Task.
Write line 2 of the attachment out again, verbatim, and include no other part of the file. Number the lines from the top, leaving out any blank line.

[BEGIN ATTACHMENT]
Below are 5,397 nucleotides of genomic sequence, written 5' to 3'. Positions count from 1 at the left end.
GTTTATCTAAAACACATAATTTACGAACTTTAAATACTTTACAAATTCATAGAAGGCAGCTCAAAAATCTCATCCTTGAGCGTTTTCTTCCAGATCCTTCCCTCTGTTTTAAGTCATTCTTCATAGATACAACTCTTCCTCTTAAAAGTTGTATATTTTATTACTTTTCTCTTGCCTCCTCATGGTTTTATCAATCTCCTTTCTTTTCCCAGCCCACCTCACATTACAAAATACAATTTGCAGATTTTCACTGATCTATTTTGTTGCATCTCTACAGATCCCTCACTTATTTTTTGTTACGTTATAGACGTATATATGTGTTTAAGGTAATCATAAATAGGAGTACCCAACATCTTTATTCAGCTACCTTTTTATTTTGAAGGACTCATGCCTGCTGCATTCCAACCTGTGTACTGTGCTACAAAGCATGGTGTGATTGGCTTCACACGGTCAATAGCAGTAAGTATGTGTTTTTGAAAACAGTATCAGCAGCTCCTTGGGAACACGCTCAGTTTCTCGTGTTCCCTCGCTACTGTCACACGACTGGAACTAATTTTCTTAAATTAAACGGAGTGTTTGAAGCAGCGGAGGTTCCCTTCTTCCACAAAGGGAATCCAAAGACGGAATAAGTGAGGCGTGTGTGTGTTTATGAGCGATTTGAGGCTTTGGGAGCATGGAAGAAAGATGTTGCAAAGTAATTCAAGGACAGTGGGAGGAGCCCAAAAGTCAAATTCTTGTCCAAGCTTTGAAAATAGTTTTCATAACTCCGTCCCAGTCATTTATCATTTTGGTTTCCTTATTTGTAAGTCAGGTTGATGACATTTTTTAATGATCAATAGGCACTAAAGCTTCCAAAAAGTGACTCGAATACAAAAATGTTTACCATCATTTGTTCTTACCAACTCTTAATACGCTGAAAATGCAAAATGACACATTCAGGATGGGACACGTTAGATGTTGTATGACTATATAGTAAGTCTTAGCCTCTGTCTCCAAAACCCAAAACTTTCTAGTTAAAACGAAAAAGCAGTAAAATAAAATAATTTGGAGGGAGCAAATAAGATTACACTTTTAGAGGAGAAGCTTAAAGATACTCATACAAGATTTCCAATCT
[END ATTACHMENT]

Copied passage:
GTTTATCTAAAACACATAATTTACGAACTTTAAATACTTTACAAATTCATAGAAGGCAGCTCAAAAATCTCATCCTTGAGCGTTTTCTTCCAGATCCTTCCCTCTGTTTTAAGTCATTCTTCATAGATACAACTCTTCCTCTTAAAAGTTGTATATTTTATTACTTTTCTCTTGCCTCCTCATGGTTTTATCAATCTCCTTTCTTTTCCCAGCCCACCTCACATTACAAAATACAATTTGCAGATTTTCACTGATCTATTTTGTTGCATCTCTACAGATCCCTCACTTATTTTTTGTTACGTTATAGACGTATATATGTGTTTAAGGTAATCATAAATAGGAGTACCCAACATCTTTATTCAGCTACCTTTTTATTTTGAAGGACTCATGCCTGCTGCATTCCAACCTGTGTACTGTGCTACAAAGCATGGTGTGATTGGCTTCACACGGTCAATAGCAGTAAGTATGTGTTTTTGAAAACAGTATCAGCAGCTCCTTGGGAACACGCTCAGTTTCTCGTGTTCCCTCGCTACTGTCACACGACTGGAACTAATTTTCTTAAATTAAACGGAGTGTTTGAAGCAGCGGAGGTTCCCTTCTTCCACAAAGGGAATCCAAAGACGGAATAAGTGAGGCGTGTGTGTGTTTATGAGCGATTTGAGGCTTTGGGAGCATGGAAGAAAGATGTTGCAAAGTAATTCAAGGACAGTGGGAGGAGCCCAAAAGTCAAATTCTTGTCCAAGCTTTGAAAATAGTTTTCATAACTCCGTCCCAGTCATTTATCATTTTGGTTTCCTTATTTGTAAGTCAGGTTGATGACATTTTTTAATGATCAATAGGCACTAAAGCTTCCAAAAAGTGACTCGAATACAAAAATGTTTACCATCATTTGTTCTTACCAACTCTTAATACGCTGAAAATGCAAAATGACACATTCAGGATGGGACACGTTAGATGTTGTATGACTATATAGTAAGTCTTAGCCTCTGTCTCCAAAACCCAAAACTTTCTAGTTAAAACGAAAAAGCAGTAAAATAAAATAATTTGGAGGGAGCAAATAAGATTACACTTTTAGAGGAGAAGCTTAAAGATACTCATACAAGATTTCCAATCT